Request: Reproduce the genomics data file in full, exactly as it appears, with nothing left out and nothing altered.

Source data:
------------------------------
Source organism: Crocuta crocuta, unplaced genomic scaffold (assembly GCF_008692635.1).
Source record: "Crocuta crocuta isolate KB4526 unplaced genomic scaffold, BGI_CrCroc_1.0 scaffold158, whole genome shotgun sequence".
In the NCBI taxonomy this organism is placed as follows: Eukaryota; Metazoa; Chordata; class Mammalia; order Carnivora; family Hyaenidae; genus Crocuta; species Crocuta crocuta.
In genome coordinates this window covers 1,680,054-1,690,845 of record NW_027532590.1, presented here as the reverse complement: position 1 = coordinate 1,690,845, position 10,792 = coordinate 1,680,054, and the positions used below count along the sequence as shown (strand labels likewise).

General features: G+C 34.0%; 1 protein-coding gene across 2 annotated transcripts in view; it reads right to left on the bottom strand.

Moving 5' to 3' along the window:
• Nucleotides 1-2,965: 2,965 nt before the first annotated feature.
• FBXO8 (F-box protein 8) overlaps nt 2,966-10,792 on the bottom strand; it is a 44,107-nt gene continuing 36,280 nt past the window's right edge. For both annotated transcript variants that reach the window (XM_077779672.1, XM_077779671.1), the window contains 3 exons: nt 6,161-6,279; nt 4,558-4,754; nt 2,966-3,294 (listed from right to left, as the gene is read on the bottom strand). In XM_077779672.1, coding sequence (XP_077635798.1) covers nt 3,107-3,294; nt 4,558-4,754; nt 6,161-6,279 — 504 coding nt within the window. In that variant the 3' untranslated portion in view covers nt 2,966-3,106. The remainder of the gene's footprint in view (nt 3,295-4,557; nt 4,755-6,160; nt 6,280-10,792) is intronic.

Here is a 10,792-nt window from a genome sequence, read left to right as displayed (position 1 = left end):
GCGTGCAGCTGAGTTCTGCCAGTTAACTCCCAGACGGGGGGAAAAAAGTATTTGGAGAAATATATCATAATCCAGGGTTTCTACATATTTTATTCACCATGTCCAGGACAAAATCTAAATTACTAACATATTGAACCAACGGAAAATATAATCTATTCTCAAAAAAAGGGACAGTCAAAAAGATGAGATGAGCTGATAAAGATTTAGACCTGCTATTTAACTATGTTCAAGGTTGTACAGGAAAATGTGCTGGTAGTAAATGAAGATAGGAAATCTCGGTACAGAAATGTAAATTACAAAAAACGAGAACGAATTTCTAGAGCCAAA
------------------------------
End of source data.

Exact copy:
Source organism: Crocuta crocuta, unplaced genomic scaffold (assembly GCF_008692635.1).
Source record: "Crocuta crocuta isolate KB4526 unplaced genomic scaffold, BGI_CrCroc_1.0 scaffold158, whole genome shotgun sequence".
In the NCBI taxonomy this organism is placed as follows: Eukaryota; Metazoa; Chordata; class Mammalia; order Carnivora; family Hyaenidae; genus Crocuta; species Crocuta crocuta.
In genome coordinates this window covers 1,680,054-1,690,845 of record NW_027532590.1, presented here as the reverse complement: position 1 = coordinate 1,690,845, position 10,792 = coordinate 1,680,054, and the positions used below count along the sequence as shown (strand labels likewise).

General features: G+C 34.0%; 1 protein-coding gene across 2 annotated transcripts in view; it reads right to left on the bottom strand.

Moving 5' to 3' along the window:
• Nucleotides 1-2,965: 2,965 nt before the first annotated feature.
• FBXO8 (F-box protein 8) overlaps nt 2,966-10,792 on the bottom strand; it is a 44,107-nt gene continuing 36,280 nt past the window's right edge. For both annotated transcript variants that reach the window (XM_077779672.1, XM_077779671.1), the window contains 3 exons: nt 6,161-6,279; nt 4,558-4,754; nt 2,966-3,294 (listed from right to left, as the gene is read on the bottom strand). In XM_077779672.1, coding sequence (XP_077635798.1) covers nt 3,107-3,294; nt 4,558-4,754; nt 6,161-6,279 — 504 coding nt within the window. In that variant the 3' untranslated portion in view covers nt 2,966-3,106. The remainder of the gene's footprint in view (nt 3,295-4,557; nt 4,755-6,160; nt 6,280-10,792) is intronic.

Here is a 10,792-nt window from a genome sequence, read left to right as displayed (position 1 = left end):
GCGTGCAGCTGAGTTCTGCCAGTTAACTCCCAGACGGGGGGAAAAAAGTATTTGGAGAAATATATCATAATCCAGGGTTTCTACATATTTTATTCACCATGTCCAGGACAAAATCTAAATTACTAACATATTGAACCAACGGAAAATATAATCTATTCTCAAAAAAAGGGACAGTCAAAAAGATGAGATGAGCTGATAAAGATTTAGACCTGCTATTTAACTATGTTCAAGGTTGTACAGGAAAATGTGCTGGTAGTAAATGAAGATAGGAAATCTCGGTACAGAAATGTAAATTACAAAAAACGAGAACGAATTTCTAGAGCCAAA